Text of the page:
To help put your spill and splash worries at ease, we offer a water-resistant engineered hardwood product called AquaSeal. With AquaSeal technology, you get water resistance. So, if you have pets who like to play out in the mud, or children (or adults!) who have a habit of knocking over drinks, why not try our AquaSeal-engineered hardwood?
While solid hardwood is appropriate for ground level and above, engineered hardwood can be installed below grade (such as basements) due to its unique construction. You can also install engineered or solid hardwood over concrete as long as you take the proper moisture mitigation measures. Wherever you plan to put your flooring, it’s important to employ proper moisture mitigation methods (such as installing over an appropriate underlayment or all-in-one adhesive) and acclimate your boards for the recommended time before installing them.
In terms of installation techniques, solid hardwood boards—which have a tongue-in-groove profile—can be either nailed down or nailed with glue assist. This is almost always a job for a professional. Engineered hardwood can have either a tongue and groove or a click profile. Click profile boards lock together without nails or glue, creating a floating floor. These make them easier for a DIYer to install, though we'd recommend only taking on the task if you're confident in your skills!
Maintenance and Cost
Since the surface of both engineered and solid hardwood is identical, you would clean and maintain both floors the same way. The great news is that both are easier than carpet to keep free of dust and dirt—simply sweep as needed. For occasional damp mopping, use a cleaner specially designed for hardwood, like Bellawood floor cleaner, which you can find among our care and protection products.
Help keep scratches and dents away by fixing felt pads under table legs and chairs. You can also place mats on either side of entryways to avoid tracking in dirt. Keeping the temperature and humidity levels stable is also a good idea. Most hardwood floors perform best when humidity is between 30% and 50% (you can check this with a simple, inexpensive hygrometer) and temperatures are between 60 and 80 degrees Fahrenheit.
What about engineered hardwood versus solid hardwood cost? Both options are good long-term investments since hardwood is a prized flooring option that can add value to your home. Among our selection at LL Flooring, you’ll find pricing similar.
What About Style?
With respect to color and wood grain, the look of solid hardwood and engineered hardwood is indistinguishable.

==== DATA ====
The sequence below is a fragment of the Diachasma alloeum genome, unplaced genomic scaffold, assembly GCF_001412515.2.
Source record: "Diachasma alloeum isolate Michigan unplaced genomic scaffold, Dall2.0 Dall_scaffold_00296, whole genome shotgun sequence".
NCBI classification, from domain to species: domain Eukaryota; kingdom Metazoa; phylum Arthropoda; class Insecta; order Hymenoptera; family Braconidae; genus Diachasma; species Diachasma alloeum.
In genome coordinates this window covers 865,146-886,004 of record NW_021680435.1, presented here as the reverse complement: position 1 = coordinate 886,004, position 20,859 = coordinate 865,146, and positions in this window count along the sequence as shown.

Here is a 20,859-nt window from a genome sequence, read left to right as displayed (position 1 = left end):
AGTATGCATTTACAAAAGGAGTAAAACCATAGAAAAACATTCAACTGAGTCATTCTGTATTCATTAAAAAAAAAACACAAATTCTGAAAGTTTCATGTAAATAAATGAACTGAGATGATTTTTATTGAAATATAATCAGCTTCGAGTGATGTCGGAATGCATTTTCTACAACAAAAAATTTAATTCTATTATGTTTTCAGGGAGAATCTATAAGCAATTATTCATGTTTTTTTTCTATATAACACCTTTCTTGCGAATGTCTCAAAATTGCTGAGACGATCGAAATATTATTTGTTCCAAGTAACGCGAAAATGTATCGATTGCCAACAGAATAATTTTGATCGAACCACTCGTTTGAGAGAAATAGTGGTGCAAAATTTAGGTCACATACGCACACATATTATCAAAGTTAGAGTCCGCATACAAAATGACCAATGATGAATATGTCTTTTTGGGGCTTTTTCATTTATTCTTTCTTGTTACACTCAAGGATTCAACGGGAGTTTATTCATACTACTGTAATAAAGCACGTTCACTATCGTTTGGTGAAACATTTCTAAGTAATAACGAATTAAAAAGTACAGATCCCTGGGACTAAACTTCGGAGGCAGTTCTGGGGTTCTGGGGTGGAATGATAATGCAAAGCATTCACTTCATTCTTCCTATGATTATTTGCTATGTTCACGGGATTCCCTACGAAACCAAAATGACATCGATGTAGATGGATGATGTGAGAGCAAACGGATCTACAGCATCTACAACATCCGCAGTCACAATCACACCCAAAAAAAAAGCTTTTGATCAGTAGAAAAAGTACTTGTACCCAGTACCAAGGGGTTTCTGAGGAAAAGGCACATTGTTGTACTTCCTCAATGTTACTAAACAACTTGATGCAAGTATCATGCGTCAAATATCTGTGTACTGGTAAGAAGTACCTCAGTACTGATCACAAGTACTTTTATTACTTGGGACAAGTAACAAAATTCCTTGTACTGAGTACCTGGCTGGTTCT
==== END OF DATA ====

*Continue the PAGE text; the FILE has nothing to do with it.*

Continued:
Choose smooth options for a clean, crisp look or distressed textures for a more casual feel. Some species will have a strong grain pattern, adding to the drama, while some are subtler for a quieter style. We offer a variety of domestic and exotic hardwood species to choose from, such as red oak, white oak, hickory, and maple.
Where you’ll find a distinction between the two is in board size. Because of its construction, engineered hardwood allows for more variety. That means you can find extra-wide boards that can be the foundation of a range of contemporary or farmhouse looks.
We also supply the trims that you’ll need to complete your look. In addition to various transition moldings and baseboard options to frame your floor, we offer coordinating stair treads and noses, as well as vents, grills, and registers.
Take the Next Steps
As you can see, solid and engineered hardwood are both quality natural flooring options for your home. Solid hardwood would be your choice if you’re looking for the most natural option in line with traditional wood flooring. But if you’re interested in the look of classic hardwood flooring but with added dimensional stability and moisture resistance, engineered hardwood may be best for you.
Now that you know the difference between the two categories, it’s time to start choosing the hardwood flooring of your dreams! Shop LL Flooring’s solid and engineered hardwood options, and look for our Picture It! Floor Visualizer to help you see what a particular style, color, and width of flooring will look like in your room. You can also visit an LL Flooring location near you for an in-person look. Still have flooring questions? Browse our Flooring 101 for tips on style, installation, and more.